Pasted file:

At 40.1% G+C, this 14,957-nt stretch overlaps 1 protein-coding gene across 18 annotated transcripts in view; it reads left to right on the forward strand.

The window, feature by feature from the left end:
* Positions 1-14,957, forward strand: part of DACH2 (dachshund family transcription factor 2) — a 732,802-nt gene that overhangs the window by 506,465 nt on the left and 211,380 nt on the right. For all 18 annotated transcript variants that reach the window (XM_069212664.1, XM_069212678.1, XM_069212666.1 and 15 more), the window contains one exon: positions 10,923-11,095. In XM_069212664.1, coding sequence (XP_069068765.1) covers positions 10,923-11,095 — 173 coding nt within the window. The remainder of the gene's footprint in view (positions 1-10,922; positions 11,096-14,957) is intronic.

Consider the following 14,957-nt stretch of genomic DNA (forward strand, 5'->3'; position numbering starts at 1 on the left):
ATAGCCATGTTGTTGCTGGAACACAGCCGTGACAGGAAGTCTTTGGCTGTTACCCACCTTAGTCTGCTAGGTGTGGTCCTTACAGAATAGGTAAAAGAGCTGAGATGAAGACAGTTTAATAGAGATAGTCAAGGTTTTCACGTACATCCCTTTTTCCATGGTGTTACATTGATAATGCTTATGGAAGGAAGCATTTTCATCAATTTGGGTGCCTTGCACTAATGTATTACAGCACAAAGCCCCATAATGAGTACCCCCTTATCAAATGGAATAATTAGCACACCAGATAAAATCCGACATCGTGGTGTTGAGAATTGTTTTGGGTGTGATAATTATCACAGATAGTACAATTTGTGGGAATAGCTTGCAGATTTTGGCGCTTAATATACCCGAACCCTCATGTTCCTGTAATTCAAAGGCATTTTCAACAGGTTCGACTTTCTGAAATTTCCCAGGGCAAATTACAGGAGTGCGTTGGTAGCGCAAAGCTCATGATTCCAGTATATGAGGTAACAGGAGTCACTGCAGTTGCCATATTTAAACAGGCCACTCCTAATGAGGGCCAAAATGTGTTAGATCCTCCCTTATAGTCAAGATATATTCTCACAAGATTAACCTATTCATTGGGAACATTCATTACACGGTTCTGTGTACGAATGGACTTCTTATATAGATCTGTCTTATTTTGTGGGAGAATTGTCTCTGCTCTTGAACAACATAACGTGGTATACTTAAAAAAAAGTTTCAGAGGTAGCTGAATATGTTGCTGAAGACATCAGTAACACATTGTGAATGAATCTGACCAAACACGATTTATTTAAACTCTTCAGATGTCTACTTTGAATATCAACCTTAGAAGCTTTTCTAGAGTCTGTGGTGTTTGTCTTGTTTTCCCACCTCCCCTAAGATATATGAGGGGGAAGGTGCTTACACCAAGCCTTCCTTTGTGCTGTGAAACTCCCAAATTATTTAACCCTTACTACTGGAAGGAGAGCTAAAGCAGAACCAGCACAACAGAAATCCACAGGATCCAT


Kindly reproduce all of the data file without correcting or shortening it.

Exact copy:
At 40.1% G+C, this 14,957-nt stretch overlaps 1 protein-coding gene across 18 annotated transcripts in view; it reads left to right on the forward strand.

The window, feature by feature from the left end:
* Positions 1-14,957, forward strand: part of DACH2 (dachshund family transcription factor 2) — a 732,802-nt gene that overhangs the window by 506,465 nt on the left and 211,380 nt on the right. For all 18 annotated transcript variants that reach the window (XM_069212664.1, XM_069212678.1, XM_069212666.1 and 15 more), the window contains one exon: positions 10,923-11,095. In XM_069212664.1, coding sequence (XP_069068765.1) covers positions 10,923-11,095 — 173 coding nt within the window. The remainder of the gene's footprint in view (positions 1-10,922; positions 11,096-14,957) is intronic.

Consider the following 14,957-nt stretch of genomic DNA (forward strand, 5'->3'; position numbering starts at 1 on the left):
ATAGCCATGTTGTTGCTGGAACACAGCCGTGACAGGAAGTCTTTGGCTGTTACCCACCTTAGTCTGCTAGGTGTGGTCCTTACAGAATAGGTAAAAGAGCTGAGATGAAGACAGTTTAATAGAGATAGTCAAGGTTTTCACGTACATCCCTTTTTCCATGGTGTTACATTGATAATGCTTATGGAAGGAAGCATTTTCATCAATTTGGGTGCCTTGCACTAATGTATTACAGCACAAAGCCCCATAATGAGTACCCCCTTATCAAATGGAATAATTAGCACACCAGATAAAATCCGACATCGTGGTGTTGAGAATTGTTTTGGGTGTGATAATTATCACAGATAGTACAATTTGTGGGAATAGCTTGCAGATTTTGGCGCTTAATATACCCGAACCCTCATGTTCCTGTAATTCAAAGGCATTTTCAACAGGTTCGACTTTCTGAAATTTCCCAGGGCAAATTACAGGAGTGCGTTGGTAGCGCAAAGCTCATGATTCCAGTATATGAGGTAACAGGAGTCACTGCAGTTGCCATATTTAAACAGGCCACTCCTAATGAGGGCCAAAATGTGTTAGATCCTCCCTTATAGTCAAGATATATTCTCACAAGATTAACCTATTCATTGGGAACATTCATTACACGGTTCTGTGTACGAATGGACTTCTTATATAGATCTGTCTTATTTTGTGGGAGAATTGTCTCTGCTCTTGAACAACATAACGTGGTATACTTAAAAAAAAGTTTCAGAGGTAGCTGAATATGTTGCTGAAGACATCAGTAACACATTGTGAATGAATCTGACCAAACACGATTTATTTAAACTCTTCAGATGTCTACTTTGAATATCAACCTTAGAAGCTTTTCTAGAGTCTGTGGTGTTTGTCTTGTTTTCCCACCTCCCCTAAGATATATGAGGGGGAAGGTGCTTACACCAAGCCTTCCTTTGTGCTGTGAAACTCCCAAATTATTTAACCCTTACTACTGGAAGGAGAGCTAAAGCAGAACCAGCACAACAGAAATCCACAGGATCCAT